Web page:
Tuesday, 22 July 2014

Pressure from no one but me

I always knew it would be a bit odd, going back to just doing bits of services and being formally assessed after almost a year of 'going solo.' To be honest, I am looking forward to having some feedback (good and bad) other than the usual (and well intentioned) most members of congregations make at the door.

I'd like to think I have fairly high standards to what I do and prepare - though am aware there will be times when things just don't come together as I would like. I know The Boss is very, very good at her job, especially preaching. So, I'm somewhat feeling the pressure as I prepare to preach on Sunday.

This isn't pressure from anyone else. I've been given free reign over what bible passage(s) to use. Members of the congregation have reassured me no one will expect me to be a copy of Laura - and I know they aren't just saying that to be nice. No, the pressure is that I place on myself, knowing this is a congregation which has grown since Laura arrived and I don't want to break it.

And, though I've chosen 2 readings, I'm now wondering if I should be just using the 1. Maybe this will become clearer as I discuss my ideas during supervision tomorrow - hopefully.

Sunday, 20 July 2014

Days off and building jigsaws

So, yesterday was my first real day off for 3 weeks. Yes, for the first 5 days of being in Malawi, I was not on probation, lets face it, with the best will in the world I was being assessed and watched by those from Airside with whom I was travelling. And, for the 2 weeks we were out there, there was no rest for the wicked!

It being a pretty rubbish day, weather wise, Spot and I decided to head westish. I dropped a friend a text before we left, to see if they'd be up for a visit - and they were. It was great to see them - and their children. It was a joy to spend time with them, catching up on news and seeing how the wee ones are growing and developing (and how good the oldest is with his wee sister - and jigsaws for that matter).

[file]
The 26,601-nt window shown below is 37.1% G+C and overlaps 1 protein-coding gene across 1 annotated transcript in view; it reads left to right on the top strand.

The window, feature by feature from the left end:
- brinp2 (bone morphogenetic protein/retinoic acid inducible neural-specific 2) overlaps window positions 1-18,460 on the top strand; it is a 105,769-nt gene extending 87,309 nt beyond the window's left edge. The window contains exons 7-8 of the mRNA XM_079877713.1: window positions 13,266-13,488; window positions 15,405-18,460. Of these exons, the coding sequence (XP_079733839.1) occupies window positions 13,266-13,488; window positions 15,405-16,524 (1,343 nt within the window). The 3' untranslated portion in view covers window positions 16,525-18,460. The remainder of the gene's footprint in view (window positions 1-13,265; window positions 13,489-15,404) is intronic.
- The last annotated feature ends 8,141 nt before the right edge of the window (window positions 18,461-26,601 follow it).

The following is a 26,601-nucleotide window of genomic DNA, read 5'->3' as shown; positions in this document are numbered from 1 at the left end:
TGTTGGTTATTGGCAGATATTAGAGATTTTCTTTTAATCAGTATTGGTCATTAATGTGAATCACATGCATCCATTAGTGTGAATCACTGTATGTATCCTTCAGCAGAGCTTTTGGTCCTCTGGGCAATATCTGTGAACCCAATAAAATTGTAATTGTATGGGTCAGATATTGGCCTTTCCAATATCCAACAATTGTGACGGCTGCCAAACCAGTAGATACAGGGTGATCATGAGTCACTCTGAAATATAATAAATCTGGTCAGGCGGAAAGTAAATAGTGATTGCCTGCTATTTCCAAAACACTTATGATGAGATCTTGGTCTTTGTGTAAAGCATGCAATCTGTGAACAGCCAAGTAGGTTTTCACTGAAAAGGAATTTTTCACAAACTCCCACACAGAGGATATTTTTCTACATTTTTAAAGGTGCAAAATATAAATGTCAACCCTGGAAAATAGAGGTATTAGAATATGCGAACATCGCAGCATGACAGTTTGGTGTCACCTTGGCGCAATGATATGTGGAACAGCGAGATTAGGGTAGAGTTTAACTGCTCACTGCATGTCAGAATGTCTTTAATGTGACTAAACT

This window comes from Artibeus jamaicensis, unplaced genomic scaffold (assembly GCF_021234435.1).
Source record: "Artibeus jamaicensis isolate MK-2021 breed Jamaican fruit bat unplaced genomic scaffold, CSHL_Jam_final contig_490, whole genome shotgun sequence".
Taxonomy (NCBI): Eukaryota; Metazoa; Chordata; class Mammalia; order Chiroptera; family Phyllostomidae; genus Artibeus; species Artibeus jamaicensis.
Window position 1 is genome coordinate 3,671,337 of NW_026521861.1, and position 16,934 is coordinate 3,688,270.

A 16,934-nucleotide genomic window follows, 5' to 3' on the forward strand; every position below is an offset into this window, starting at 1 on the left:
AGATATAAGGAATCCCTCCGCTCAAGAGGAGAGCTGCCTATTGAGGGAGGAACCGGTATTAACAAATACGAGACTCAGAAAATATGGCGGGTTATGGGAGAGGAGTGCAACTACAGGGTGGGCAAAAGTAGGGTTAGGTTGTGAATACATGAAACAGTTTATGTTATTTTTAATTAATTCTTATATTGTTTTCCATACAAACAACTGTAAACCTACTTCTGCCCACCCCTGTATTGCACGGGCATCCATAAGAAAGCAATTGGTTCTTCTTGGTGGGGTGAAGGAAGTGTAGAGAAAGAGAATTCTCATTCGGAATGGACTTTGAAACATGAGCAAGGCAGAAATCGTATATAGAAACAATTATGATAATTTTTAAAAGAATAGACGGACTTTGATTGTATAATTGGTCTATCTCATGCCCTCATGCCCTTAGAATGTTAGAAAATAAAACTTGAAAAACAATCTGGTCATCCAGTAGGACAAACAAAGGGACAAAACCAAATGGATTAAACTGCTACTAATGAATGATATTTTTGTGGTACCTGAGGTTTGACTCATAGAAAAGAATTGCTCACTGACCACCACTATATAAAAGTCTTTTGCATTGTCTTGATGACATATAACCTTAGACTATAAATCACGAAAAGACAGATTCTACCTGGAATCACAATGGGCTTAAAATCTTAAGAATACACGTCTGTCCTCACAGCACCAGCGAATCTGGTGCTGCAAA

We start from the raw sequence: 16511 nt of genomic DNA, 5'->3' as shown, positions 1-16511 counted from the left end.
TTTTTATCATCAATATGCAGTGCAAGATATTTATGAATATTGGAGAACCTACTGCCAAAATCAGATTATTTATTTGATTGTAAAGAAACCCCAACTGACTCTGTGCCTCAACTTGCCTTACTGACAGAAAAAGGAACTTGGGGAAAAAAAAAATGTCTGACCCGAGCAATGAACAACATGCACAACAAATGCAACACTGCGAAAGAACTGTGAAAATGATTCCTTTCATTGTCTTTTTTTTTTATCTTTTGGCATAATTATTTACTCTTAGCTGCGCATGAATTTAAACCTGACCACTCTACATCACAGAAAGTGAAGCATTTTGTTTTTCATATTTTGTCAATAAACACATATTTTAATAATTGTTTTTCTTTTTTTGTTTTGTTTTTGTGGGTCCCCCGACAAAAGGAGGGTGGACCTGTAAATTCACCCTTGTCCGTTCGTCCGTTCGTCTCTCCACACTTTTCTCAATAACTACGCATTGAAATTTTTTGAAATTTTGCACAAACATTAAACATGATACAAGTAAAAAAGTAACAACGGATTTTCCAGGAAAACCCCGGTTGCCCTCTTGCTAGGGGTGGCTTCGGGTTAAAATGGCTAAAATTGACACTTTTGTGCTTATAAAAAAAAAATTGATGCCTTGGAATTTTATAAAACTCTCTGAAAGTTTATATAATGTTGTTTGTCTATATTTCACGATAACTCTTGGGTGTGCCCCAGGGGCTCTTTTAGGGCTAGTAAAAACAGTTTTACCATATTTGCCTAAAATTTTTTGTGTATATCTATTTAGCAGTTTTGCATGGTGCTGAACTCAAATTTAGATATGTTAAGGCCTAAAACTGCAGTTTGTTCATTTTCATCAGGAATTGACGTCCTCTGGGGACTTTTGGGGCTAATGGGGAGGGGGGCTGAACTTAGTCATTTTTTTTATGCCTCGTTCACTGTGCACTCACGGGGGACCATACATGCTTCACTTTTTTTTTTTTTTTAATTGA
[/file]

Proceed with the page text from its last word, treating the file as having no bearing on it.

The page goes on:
As the wee boy was getting ready for bed, we said goodnight. He wanted us to stay over, so we could have breakfast and go to church together. Sorry dude, I work on a Sunday - I'm a minister. This is the second time I have tried to convince him this is what I do, though he seemed a little more open to the idea than the last time I (and his Mum) tried to explain this to him. So, how do I convince an under 4 year old what I do without turning up to see him in a clerical collar? As far as he's concerned, I am the person who talks about trains and Thomas and motorbikes and Peter Rabbit and helps build jigsaw puzzles with him. But, maybe that's no bad thing!

Sunday, 13 July 2014

A quick reflection on the start of probation

So, the group from Airside arrived safely from Malawi on Friday morning. That was a truly AMAZING experience - one which I will be pondering and thinking and reflecting on for a long time to come. I'll post properly on some of it on the coming week (once I've sorted through the almost 700 photos!), so this is a brief (she hopes...) thought about the beginning of my probation.

It's a funny thing, I had never been told, I'd have to share a room with The Boss, but it didn't come as a surprise. Luckily, we got on like a house on fire and I'm really excited (and dead, dead chuffed) that I'll be working with Laura for 15 months. The thought never occurred to me before, but this past fortnight could have killed my probation too! But it didn't. The others in the group were totally fabby, and I feel so blessed to have been included so easily and quickly. And the experience was AMAZING (did I mention that before?).